Fed survey points to modest growth
WASHINGTON — A Federal Reserve survey says economic growth increased throughout the United States from April through late-May, fueled by home construction, consumer spending and steady hiring.
Eleven of the Fed's banking districts reported “modest to moderate” economic growth, according to the Beige Book survey released on Wednesday. The 12th, in Dallas, reported strong growth.
The survey is based on anecdotal reports. The mostly favorable results of the latest survey suggest that the economy and the job market are improving despite tax increases and government spending cuts that took effect this year.
But the modest or moderate improvement reported for most regions appears to fall short of the strong and sustained growth that several Fed members have said is needed before the Fed starts tapering its bond purchases. Those purchases have helped keep interest rates at record lows.
“The Fed's Beige Book wasn't too downbeat, but it wasn't too upbeat either,” said Jennifer Lee, senior economist at BMO Capital Markets. “It points to generally modest growth in the second quarter.”
Manufacturing activity expanded in 10 districts, the survey noted. But there were concerns that government spending cuts might slow factory activity, particularly in defense industries.
Show commenting policy
TribLive commenting policy
You are solely responsible for your comments and by using TribLive.com you agree to our Terms of Service.
We moderate comments. Our goal is to provide substantive commentary for a general readership. By screening submissions, we provide a space where readers can share intelligent and informed commentary that enhances the quality of our news and information.
While most comments will be posted if they are on-topic and not abusive, moderating decisions are subjective. We will make them as carefully and consistently as we can. Because of the volume of reader comments, we cannot review individual moderation decisions with readers.
We value thoughtful comments representing a range of views that make their point quickly and politely. We make an effort to protect discussions from repeated comments either by the same reader or different readers.
We follow the same standards for taste as the daily newspaper. A few things we won't tolerate: personal attacks, obscenity, vulgarity, profanity (including expletives and letters followed by dashes), commercial promotion, impersonations, incoherence, proselytizing and SHOUTING. Don't include URLs to Web sites.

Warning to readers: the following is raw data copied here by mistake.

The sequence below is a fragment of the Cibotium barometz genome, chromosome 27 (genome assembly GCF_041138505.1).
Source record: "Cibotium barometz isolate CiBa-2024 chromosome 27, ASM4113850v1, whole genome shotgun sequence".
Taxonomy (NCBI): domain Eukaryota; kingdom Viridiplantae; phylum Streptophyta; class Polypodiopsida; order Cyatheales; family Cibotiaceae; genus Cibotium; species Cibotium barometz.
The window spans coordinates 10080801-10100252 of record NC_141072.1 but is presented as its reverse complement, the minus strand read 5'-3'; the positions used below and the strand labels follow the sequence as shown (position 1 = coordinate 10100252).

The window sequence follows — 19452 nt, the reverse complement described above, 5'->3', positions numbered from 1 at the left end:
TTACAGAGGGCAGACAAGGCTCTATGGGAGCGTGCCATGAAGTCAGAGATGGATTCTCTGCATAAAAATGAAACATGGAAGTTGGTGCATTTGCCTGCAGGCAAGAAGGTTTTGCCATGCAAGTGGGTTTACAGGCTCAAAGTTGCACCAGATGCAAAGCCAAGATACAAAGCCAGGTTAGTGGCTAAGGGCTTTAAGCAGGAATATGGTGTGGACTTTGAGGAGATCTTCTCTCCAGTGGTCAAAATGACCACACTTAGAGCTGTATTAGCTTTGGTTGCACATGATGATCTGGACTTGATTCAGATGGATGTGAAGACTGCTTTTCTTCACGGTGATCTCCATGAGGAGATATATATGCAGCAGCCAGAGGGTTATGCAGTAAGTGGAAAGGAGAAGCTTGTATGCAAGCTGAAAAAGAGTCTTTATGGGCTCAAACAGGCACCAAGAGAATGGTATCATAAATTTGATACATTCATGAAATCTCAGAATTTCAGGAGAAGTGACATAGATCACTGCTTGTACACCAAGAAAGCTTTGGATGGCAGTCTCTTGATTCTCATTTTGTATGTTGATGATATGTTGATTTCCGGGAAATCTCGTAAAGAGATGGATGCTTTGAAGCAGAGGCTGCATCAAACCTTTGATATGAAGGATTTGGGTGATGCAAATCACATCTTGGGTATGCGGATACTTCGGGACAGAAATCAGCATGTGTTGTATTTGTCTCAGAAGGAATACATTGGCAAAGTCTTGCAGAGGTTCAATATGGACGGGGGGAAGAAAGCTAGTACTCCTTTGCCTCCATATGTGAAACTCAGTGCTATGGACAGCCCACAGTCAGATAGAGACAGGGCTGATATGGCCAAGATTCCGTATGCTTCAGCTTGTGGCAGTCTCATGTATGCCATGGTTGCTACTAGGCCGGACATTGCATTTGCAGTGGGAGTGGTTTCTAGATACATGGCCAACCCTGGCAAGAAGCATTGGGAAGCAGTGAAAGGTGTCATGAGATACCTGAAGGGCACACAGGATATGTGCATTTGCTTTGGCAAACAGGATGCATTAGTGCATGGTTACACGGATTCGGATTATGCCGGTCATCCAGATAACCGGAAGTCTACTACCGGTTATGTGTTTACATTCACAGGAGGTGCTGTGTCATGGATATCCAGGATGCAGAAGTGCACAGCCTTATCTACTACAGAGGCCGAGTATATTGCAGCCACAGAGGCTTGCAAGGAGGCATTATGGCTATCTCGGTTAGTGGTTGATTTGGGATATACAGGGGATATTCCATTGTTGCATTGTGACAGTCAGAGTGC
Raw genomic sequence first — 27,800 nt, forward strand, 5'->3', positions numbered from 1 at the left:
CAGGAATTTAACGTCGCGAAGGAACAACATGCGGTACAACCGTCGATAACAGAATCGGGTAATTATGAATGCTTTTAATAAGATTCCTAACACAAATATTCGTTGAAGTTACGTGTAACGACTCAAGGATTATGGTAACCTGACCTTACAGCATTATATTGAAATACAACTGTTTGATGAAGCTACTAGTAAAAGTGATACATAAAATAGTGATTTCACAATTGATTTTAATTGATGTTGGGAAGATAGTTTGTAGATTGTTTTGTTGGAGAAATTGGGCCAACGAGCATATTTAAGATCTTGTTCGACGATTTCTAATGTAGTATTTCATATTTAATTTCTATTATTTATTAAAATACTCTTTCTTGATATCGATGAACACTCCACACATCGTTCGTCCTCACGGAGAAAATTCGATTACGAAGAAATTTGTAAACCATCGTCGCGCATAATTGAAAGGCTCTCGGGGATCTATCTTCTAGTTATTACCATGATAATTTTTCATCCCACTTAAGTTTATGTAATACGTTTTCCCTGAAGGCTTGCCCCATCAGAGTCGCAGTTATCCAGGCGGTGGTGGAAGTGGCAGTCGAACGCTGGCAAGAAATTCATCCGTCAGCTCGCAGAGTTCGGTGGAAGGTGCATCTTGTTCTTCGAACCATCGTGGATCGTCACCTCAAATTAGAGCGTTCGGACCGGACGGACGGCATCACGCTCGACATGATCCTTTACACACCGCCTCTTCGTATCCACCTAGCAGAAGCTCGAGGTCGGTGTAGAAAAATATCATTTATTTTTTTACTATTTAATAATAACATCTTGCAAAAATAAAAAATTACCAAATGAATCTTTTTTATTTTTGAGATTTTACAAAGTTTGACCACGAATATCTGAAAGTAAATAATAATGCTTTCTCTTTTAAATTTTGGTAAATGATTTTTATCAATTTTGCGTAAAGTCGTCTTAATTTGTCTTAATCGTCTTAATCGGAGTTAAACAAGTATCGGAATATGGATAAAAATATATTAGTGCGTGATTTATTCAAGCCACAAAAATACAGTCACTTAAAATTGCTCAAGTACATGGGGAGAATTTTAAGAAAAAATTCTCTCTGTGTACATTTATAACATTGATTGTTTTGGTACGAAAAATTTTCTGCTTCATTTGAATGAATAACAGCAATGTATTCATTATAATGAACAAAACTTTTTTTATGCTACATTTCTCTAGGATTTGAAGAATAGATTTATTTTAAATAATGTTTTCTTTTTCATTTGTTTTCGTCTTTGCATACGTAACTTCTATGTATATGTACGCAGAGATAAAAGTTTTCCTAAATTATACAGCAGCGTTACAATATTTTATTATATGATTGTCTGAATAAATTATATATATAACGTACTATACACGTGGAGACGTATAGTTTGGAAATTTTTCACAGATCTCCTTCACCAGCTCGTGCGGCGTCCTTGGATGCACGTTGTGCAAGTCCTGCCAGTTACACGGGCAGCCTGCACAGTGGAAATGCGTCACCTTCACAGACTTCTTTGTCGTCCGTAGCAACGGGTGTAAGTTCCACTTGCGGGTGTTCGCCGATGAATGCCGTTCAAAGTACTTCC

We do not edit comments. They are either approved or deleted. We reserve the right to edit a comment that is quoted or excerpted in an article. In this case, we may fix spelling and punctuation.
We welcome strong opinions and criticism of our work, but we don't want comments to become bogged down with discussions of our policies and we will moderate accordingly.
We appreciate it when readers and people quoted in articles or blog posts point out errors of fact or emphasis and will investigate all assertions. But these suggestions should be sent via e-mail. To avoid distracting other readers, we won't publish comments that suggest a correction. Instead, corrections will be made in a blog post or in an article.
- Pipeline companies weather downturn in prices of natural-gas, oil
- Super Bowl ads win by playing to viewers’ emotions, experts say
- U.S. Steel maps out greater efficiency for 2015
- ‘Patient’ Fed keeps interest rates flat
- Super Bowl draws big increase in first-time advertisers
- Alibaba ripped in report
- McDonald’s replaces CEO amid sales decline, effort to transform image
- Pennsylvania shale gas producers received hundreds of environmental citations in 4 years, PennEnvironment says
- Obamacare enrollment up in Pennsylvania
- SEC alleges BNY Mellon bribed foreign investors by handing internships to their relatives
- U.S. Steel warns it may lay off almost 2,000 workers in Alabama, Texas